Pluck a violin string, and it rings. Draw a bow across the string, and a distinctively different, rich, sweet sound fills the air. But how does rosin-dusted horsehair, sticking and slipping as it passes over a metal or gut string, create these sounds? Although a few researchers ahve studied this question during the past century, what happens when a violin string is bowed is still mysterious. Now, physicist Gabriel Weinreich of the University of Michigan in Ann Arbor and French researcher Rene Causse are using a computer as a “digital bow” to study the vibrations that a violin bow produces in a string. In their experiment at a center in Paris for the scientific study of music, the researchers are simulating the way oscillations build up in a string because of a bow’s ability to respond instantaneously to the strings’s motion. “We are dealing with a feedback system that is purposely unstable,” says Weinreich.
As a long wire vibrates back and forth, a sensor measures its velocity about 32,000 times every second. These data go to a computer, which looks up the postulated frictional force that a bow would apply to a string moving at each particular speed. The force is translated into an electric current that is sent through the wire. A small magnet at the wire’s bowing point converts this current into a force on the wire, which then moves, and the process repeats itself. By changing the tables stored in the computer, Weinreich and Causse can test different theories about the role friction plays in the interaction between a violin bow and a string.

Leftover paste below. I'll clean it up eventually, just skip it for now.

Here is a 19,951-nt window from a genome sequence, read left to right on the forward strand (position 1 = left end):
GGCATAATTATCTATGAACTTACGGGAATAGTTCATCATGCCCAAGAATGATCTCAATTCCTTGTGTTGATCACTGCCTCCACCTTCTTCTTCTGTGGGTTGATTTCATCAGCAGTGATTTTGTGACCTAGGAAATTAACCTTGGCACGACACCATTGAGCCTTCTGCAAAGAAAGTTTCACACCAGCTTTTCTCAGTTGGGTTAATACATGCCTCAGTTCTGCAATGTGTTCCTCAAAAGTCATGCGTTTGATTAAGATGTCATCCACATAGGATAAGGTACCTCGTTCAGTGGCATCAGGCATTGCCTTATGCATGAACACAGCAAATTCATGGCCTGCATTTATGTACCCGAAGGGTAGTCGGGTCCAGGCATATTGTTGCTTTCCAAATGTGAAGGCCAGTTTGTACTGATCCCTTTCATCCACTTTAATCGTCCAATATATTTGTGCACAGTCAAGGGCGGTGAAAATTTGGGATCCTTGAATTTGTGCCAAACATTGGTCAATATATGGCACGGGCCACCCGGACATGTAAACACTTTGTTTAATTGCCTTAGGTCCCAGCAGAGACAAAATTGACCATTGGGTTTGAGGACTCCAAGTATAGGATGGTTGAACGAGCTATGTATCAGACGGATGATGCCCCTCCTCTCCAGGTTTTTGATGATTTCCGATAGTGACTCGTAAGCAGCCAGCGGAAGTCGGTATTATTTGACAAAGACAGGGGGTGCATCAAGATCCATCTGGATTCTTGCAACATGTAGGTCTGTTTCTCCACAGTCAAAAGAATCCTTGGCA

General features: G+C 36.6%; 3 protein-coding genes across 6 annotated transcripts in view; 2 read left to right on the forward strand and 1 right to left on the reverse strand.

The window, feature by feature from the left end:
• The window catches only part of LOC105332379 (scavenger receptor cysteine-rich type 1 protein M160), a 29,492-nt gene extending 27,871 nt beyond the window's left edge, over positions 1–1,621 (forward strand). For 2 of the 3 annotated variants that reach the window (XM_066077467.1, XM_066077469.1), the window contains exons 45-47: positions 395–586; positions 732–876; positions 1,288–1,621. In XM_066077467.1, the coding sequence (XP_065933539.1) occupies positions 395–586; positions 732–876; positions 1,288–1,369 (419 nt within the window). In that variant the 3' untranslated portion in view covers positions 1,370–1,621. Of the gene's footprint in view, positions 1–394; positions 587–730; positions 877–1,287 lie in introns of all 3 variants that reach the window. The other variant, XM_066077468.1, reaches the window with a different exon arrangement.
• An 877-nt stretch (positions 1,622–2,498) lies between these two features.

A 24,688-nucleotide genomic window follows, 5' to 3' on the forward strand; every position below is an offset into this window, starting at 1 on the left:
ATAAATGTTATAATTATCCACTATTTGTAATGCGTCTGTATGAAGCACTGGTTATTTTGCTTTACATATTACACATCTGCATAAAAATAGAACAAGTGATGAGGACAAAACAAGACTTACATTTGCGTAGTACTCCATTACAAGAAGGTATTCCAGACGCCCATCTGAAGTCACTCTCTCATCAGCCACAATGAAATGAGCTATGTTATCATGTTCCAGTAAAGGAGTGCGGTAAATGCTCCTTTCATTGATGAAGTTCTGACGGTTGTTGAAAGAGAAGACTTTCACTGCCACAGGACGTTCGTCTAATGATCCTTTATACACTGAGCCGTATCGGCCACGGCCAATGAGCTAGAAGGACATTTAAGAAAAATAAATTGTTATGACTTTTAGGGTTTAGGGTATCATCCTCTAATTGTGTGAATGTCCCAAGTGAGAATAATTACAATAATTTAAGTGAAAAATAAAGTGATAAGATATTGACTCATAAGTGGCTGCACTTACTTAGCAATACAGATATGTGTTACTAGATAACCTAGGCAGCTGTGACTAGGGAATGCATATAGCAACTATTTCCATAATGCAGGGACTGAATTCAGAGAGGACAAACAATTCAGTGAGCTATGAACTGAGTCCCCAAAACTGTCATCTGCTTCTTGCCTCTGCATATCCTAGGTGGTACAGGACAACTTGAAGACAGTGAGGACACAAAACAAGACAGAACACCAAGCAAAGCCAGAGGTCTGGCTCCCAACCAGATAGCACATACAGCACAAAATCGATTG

“I’m now getting a much better insight into what the old theories predicted,” says Weinreich. “I hope to go beyond that soon.”